We've talked in the past about how Kinect's functions work on the principle of "pay as you play" - the more features you use from its repertoire of capabilities, the higher the burden on system resources. In a New Scientist feature published at the beginning of this year, Kipman himself estimated that system resources consumed came to between 10 and 15 per cent. This has now been revised down into "single figures", presumably through the evolution of the system's libraries, but Kipman acknowledges that accommodating Kinect involves making compromises.
"It's a trade-off. As we create games, you can think about the platform as a set of paints and paintbrushes. You can think about our game creators as the painters which use this palette to paint. What Kinect brings to the table is a new set of paints and paintbrushes, it broadens the palette and allows you to do different things," Kipman says.
"Not all features are created equal, you can totally imagine a game that's using practically the entire of the Xbox 360 and still uses identity recognition. You can have a game that uses a small vocabulary of voice recognition that will still have pretty much 100 per cent of the processing. And on and on.
"You can shop, in a way, in the platform by menu, and you can choose the paint colours and paintbrushes you have. This is no different than saying, 'what physics engine, what AI engine, what graphics engine' you're going to be using. I can make the same argument that, hey, I'm going to be using Engine X off the shelf, I'm going to be giving up control over the hardware. There's some amount of resources that I give up for the price of the flexibility and the time to market of using a middleware engine. Same thing applies here. At the end of the day you have to choose the correct set of paint colours to tell the stories you want."
All fair comment, but it's also worth pointing out that the latency issue surrounding Kinect means that developers really need to build their titles around the sensor, to the point where Microsoft have issued guidelines to developers on rendering techniques that work well in lowering the latency as well as red-flagging other engine set-ups that really don't work well from a lag perspective. There is also a baseline USB latency that developers really can't avoid. It's built into the hardware.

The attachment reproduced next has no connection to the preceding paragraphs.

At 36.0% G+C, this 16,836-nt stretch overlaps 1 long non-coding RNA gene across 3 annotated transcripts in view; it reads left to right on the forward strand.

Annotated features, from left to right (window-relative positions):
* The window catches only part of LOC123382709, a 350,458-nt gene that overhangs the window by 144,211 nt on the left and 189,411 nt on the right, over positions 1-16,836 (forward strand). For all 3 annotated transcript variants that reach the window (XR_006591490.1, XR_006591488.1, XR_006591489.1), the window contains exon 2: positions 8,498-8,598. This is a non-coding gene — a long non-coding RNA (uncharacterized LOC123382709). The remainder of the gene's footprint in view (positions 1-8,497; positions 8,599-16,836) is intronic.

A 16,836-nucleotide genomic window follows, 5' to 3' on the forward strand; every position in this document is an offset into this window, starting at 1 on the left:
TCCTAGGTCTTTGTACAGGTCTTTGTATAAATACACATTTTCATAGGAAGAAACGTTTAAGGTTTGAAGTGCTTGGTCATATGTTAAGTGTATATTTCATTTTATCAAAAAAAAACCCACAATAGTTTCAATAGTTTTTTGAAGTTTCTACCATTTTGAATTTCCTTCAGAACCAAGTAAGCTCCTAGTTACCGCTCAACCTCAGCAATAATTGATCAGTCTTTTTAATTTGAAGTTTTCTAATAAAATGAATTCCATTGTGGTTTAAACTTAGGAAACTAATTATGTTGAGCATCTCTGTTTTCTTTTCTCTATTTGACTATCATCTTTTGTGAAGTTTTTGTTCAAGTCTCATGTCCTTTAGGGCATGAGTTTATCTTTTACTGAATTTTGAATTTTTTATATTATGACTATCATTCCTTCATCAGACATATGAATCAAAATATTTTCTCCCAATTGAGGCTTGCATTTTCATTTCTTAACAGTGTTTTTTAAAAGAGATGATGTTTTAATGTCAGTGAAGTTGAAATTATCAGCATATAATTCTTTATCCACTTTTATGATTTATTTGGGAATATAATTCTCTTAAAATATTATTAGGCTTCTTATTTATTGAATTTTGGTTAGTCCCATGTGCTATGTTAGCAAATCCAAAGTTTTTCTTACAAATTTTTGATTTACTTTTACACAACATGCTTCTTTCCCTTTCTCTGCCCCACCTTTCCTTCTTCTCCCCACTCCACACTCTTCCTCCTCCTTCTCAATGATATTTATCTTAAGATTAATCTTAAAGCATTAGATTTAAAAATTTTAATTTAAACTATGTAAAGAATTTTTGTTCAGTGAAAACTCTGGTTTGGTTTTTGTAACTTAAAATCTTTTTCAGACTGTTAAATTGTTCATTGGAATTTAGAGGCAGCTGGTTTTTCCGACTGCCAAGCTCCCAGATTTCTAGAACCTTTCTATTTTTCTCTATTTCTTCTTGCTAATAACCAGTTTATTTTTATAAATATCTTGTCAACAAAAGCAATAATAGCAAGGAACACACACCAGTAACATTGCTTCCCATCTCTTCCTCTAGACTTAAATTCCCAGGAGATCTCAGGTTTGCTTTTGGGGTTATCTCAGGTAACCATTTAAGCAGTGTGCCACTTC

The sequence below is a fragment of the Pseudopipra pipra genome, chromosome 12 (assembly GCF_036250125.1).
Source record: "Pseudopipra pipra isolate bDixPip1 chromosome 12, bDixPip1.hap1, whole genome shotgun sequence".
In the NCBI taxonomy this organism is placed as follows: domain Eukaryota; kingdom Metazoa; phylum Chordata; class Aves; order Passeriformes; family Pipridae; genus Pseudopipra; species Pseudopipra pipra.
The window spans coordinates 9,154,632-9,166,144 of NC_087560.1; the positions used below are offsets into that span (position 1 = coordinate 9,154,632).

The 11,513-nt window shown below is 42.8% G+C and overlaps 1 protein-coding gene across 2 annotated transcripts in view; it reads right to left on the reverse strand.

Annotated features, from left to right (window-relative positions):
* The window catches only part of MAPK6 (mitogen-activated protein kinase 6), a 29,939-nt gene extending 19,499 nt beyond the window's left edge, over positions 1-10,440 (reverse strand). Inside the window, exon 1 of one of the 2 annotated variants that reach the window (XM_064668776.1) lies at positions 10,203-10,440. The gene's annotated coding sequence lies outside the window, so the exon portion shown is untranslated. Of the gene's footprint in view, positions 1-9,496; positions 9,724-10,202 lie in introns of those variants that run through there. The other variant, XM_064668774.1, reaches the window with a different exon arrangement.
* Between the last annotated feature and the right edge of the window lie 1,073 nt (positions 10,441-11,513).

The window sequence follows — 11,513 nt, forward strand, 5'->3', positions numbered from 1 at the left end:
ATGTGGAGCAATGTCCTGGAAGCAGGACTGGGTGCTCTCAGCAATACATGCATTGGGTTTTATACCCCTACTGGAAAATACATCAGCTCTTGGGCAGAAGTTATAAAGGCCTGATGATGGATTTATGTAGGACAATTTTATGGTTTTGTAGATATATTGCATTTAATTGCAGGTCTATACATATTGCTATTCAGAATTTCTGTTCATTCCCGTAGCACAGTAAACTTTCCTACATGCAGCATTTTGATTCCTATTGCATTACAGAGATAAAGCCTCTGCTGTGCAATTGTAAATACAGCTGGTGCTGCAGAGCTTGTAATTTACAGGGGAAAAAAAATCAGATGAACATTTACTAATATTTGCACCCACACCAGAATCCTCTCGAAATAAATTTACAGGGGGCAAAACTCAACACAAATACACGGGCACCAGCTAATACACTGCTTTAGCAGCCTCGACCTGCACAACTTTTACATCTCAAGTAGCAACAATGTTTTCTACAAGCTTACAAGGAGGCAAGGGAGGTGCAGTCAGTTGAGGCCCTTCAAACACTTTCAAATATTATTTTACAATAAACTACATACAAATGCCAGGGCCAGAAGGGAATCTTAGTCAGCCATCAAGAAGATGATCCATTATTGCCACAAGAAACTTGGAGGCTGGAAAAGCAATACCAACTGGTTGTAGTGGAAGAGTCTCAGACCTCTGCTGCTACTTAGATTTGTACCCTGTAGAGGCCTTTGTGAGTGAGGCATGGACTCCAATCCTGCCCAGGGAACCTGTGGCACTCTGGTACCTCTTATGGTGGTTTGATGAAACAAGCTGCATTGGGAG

Kipman side-steps the USB baseline question GI.biz put to him, tackling the lag issue in a different way by saying that a driving game like Joy Ride would be unplayable if there were noticeable latency in the control system, resulting in oversteer or understeer. He says that a lot of predictive tech is used to anticipate movements and thus help lessen the sensations of lag.
He also points out that the human body itself moves in an "analogue" manner compared to the 'digital' precision of buttons on a controller. In processing human movement, Kipman talks about how the 1s and 0s of controller precision become a whole series of "maybes" with Kinect. He describes how traversing physical space takes longer and how that needs to be factored into a control system.
"So the first kind of component that we think about, and have to worry about, is the actual human factor and what the human does in terms of adding lag into the system. The next one is about physics. And physics laws, well, they're laws, they're not subjective. Light only travels so fast, and there are plenty of other rules that people have come up with that we can't work around," he explains.
"In the world of zeroes and ones, all you're doing is sending zeroes and ones down a pathway. In our world, we're actually perceiving the world. We are visualising the world and we're understanding the acoustic characteristics of the world. You know what, that takes longer as well. Now, pass all of this rich data to the console, where the Kinect brain lives, and there's more processing. In the world of zeroes and ones, zero means accelerate, one means brake.
"In our world... there's a whole heck of science-fiction turned science-fact to really work in terms of our sophisticated set of algorithms that translate all of this noisy data of voice and visuals into human understanding, full body motion, identity recognition, voice recognition, and that takes time.
"So when I look at the entire chain, look at what the human adds, what the physical barriers add in terms of laws of physics and what processing adds, you find out pretty quickly that simply adding these numbers up means you wouldn't be able to drive a car."
Tellingly he doesn't go into details on how these massive obstacles were overcome, talking about a "significant number" of breakthroughs that "essentially erase" these issues. He talks briefly about the prototype work with Burnout Paradise, which we've played way back at gamescom 2009, and really weren't massively impressed with. It was playable - which Kipman lauds as a huge achievement - but it wasn't particularly fun. Lacking the feedback you get from moving a thumbstick there was a sense of uncertainty about the controls, a feeling that the on-screen motions worked but without additional feedback it was impossible to really get a sense of how good the controls really were.